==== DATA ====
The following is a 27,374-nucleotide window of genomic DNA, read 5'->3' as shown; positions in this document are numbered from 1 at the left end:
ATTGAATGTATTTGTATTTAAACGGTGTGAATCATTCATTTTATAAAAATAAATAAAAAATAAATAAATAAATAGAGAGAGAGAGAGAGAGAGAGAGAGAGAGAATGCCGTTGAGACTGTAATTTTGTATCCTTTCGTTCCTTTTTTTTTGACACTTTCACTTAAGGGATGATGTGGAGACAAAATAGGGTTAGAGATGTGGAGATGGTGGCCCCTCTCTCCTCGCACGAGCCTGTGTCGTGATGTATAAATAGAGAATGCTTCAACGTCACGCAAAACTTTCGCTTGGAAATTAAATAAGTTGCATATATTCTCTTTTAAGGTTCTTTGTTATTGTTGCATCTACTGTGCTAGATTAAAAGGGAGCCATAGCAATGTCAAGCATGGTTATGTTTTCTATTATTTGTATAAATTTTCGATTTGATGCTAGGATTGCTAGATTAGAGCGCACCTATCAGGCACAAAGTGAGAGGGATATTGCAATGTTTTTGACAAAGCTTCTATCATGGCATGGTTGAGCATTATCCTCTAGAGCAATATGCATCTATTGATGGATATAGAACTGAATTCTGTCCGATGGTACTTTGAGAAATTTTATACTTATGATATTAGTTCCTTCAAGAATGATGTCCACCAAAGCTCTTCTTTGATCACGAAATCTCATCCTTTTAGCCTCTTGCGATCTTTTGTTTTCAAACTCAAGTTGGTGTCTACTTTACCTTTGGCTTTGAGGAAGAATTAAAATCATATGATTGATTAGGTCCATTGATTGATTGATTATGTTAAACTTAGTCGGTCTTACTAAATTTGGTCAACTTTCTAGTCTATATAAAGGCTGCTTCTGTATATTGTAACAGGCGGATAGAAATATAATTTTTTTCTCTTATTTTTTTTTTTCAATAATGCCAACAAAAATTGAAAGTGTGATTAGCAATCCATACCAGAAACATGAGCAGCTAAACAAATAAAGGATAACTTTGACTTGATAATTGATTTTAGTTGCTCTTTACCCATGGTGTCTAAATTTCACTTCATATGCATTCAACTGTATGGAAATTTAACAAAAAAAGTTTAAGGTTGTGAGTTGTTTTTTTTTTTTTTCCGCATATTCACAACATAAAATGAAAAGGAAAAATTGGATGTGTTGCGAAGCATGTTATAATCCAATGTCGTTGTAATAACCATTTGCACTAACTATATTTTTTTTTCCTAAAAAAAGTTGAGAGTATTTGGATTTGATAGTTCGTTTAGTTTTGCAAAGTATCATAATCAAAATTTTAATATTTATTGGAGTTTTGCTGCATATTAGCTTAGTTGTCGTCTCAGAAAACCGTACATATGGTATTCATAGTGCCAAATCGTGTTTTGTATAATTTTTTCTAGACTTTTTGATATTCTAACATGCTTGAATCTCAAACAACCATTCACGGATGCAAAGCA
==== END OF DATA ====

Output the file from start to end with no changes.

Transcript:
The following is a 27,374-nucleotide window of genomic DNA, read 5'->3' as shown; positions in this document are numbered from 1 at the left end:
ATTGAATGTATTTGTATTTAAACGGTGTGAATCATTCATTTTATAAAAATAAATAAAAAATAAATAAATAAATAGAGAGAGAGAGAGAGAGAGAGAGAGAGAGAATGCCGTTGAGACTGTAATTTTGTATCCTTTCGTTCCTTTTTTTTTGACACTTTCACTTAAGGGATGATGTGGAGACAAAATAGGGTTAGAGATGTGGAGATGGTGGCCCCTCTCTCCTCGCACGAGCCTGTGTCGTGATGTATAAATAGAGAATGCTTCAACGTCACGCAAAACTTTCGCTTGGAAATTAAATAAGTTGCATATATTCTCTTTTAAGGTTCTTTGTTATTGTTGCATCTACTGTGCTAGATTAAAAGGGAGCCATAGCAATGTCAAGCATGGTTATGTTTTCTATTATTTGTATAAATTTTCGATTTGATGCTAGGATTGCTAGATTAGAGCGCACCTATCAGGCACAAAGTGAGAGGGATATTGCAATGTTTTTGACAAAGCTTCTATCATGGCATGGTTGAGCATTATCCTCTAGAGCAATATGCATCTATTGATGGATATAGAACTGAATTCTGTCCGATGGTACTTTGAGAAATTTTATACTTATGATATTAGTTCCTTCAAGAATGATGTCCACCAAAGCTCTTCTTTGATCACGAAATCTCATCCTTTTAGCCTCTTGCGATCTTTTGTTTTCAAACTCAAGTTGGTGTCTACTTTACCTTTGGCTTTGAGGAAGAATTAAAATCATATGATTGATTAGGTCCATTGATTGATTGATTATGTTAAACTTAGTCGGTCTTACTAAATTTGGTCAACTTTCTAGTCTATATAAAGGCTGCTTCTGTATATTGTAACAGGCGGATAGAAATATAATTTTTTTCTCTTATTTTTTTTTTTCAATAATGCCAACAAAAATTGAAAGTGTGATTAGCAATCCATACCAGAAACATGAGCAGCTAAACAAATAAAGGATAACTTTGACTTGATAATTGATTTTAGTTGCTCTTTACCCATGGTGTCTAAATTTCACTTCATATGCATTCAACTGTATGGAAATTTAACAAAAAAAGTTTAAGGTTGTGAGTTGTTTTTTTTTTTTTTCCGCATATTCACAACATAAAATGAAAAGGAAAAATTGGATGTGTTGCGAAGCATGTTATAATCCAATGTCGTTGTAATAACCATTTGCACTAACTATATTTTTTTTTCCTAAAAAAAGTTGAGAGTATTTGGATTTGATAGTTCGTTTAGTTTTGCAAAGTATCATAATCAAAATTTTAATATTTATTGGAGTTTTGCTGCATATTAGCTTAGTTGTCGTCTCAGAAAACCGTACATATGGTATTCATAGTGCCAAATCGTGTTTTGTATAATTTTTTCTAGACTTTTTGATATTCTAACATGCTTGAATCTCAAACAACCATTCACGGATGCAAAGCA